Jake has, of course, long since gone to the Rainbow Bridge. With other dogs, male vs. female has always been a consideration, thanks to the wonderful experience I had with him. How could I even consider a girl, when my boy was so perfect?

But What If?

What if, though, I’d never had such a stellar experience with a male dog? What circumstances and conditions would lead me to make the right decision when it came to filling my life with dogs? Male vs. female? How would I decide?

Believe it or not, this is a question that psychologists have considered. There’s been a lot of research done on the subject, and honestly, no real answers. Most experts seem to theorize that there’s something in the shared psychology between humans and dogs that makes something just “fit,” triggering enhanced emotions on both sides of the equation. You might be looking for the same things in a dog that you would be looking for in a human “life companion,” which might explain to some degree why, when it comes to choosing a dog, men might generally be more inclined toward a female dog, and women more inclined toward a male.

The Evidence

Consider this poll taken in Australia in 2011. 600 single men and women were surveyed, and asked about what they were looking for in the perfect mate. They were also asked if they preferred dogs over humans. Most preferred dogs.

60% of women stated that they believed they would get more affection from a dog than from a man. 70% of women said that dogs were easier to get along with than men. 58% said that dogs were more trustworthy than men. 71% of women said that they wouldn’t consider a relationship with a man who didn’t like dogs.

Men who were surveyed said that they felt very comfortable showing affection to a dog. Cuddling a dog didn’t make them feel any less masculine – but cuddling another human would.

The survey also revealed that an amazing 97% of people admit to talking to their dogs! In fact, they felt more comfortable talking to their dogs than they did to other humans. The researchers theorized that this is very important for men, since they usually have more difficulty expressing emotion than women do. So, when it comes to dogs, is male vs. female an issue for men? Most of the men in the study said that they felt more comfortable holding, cuddling, and talking to a female dog than they did a male dog.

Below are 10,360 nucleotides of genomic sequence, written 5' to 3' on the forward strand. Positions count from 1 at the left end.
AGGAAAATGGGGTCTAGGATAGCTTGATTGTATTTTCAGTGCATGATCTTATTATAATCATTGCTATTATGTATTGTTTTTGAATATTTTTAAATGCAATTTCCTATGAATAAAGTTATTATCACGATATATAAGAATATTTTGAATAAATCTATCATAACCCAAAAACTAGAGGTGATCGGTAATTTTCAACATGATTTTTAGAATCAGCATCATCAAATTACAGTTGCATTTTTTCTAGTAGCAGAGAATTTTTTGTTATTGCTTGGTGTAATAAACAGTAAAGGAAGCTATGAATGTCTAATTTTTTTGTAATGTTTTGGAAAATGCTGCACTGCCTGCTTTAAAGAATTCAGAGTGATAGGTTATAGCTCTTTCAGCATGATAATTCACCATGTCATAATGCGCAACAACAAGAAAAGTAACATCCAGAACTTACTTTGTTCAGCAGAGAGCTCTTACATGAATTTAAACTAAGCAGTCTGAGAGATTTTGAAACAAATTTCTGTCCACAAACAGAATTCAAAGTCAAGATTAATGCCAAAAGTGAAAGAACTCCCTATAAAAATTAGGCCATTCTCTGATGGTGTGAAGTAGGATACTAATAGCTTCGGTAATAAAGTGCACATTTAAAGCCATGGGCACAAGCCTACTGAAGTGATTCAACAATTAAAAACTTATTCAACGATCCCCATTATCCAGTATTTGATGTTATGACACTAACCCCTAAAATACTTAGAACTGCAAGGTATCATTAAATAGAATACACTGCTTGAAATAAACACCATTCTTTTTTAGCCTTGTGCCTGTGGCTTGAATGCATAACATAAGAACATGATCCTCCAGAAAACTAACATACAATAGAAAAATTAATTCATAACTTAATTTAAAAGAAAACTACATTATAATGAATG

Note that they didn’t say they were uncomfortable interacting with a male dog – just that they preferred a female.

What Do We Learn From This?

It’s simple – when it comes to dogs, male vs. female could very well make a difference. Women seem to choose dogs that embody the characteristics they wish they could find in human males. Men, however, seem to want an outlet – a way to express the strong feelings that they have, that are often suppressed by cultural demands (men don’t cry, men don’t cuddle, men have to man up!). So, when they’re looking for affection and validation, men turn toward female dogs. When women want love and support, they turn toward male dogs.

Do Dogs Care?

No, they probably don’t. Dogs will bond with anyone, and they don’t seem to care if the human they’re bonding with is male or female, or even if that human is what we consider to be “good.”

Remember, Hitler had a dog that loved him. And my friend Neila swears that if Robert Mugabe, the Yorkshire Ripper, and Kim Jong Un showed up at her house, her Rottweiler, Dallas, would be like “Oh, wow, guys, you came to visit! You are all so awesome! Come on in! Who’s gonna be my new best friend?”Dogs are easy.

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What Does This Mean?

I think what it means is that you should go with your heart when it comes to dogs. If male vs. female is important to you, choose what feels right. Your dog isn’t going to care what gender you are. If you have a preference, though, there’s nothing wrong with indulging it, provided that you don’t somehow miss out on the love of your life because you got too hung up, when it came to dogs, on male vs. female.

I wouldn’t trade Janice for ten boys. For that matter, I wouldn’t trade Leroy for ten girls. I just flat-out love dogs. Male vs. female doesn’t enter into it anymore. I loved Jake beyond words, but with the genius of hindsight, I know that I loved him because he was Jake. Not because he was a boy.

Gender really doesn’t matter. Find the dog that speaks to your heart, and then hold him (or her) close to it for as long as you are together.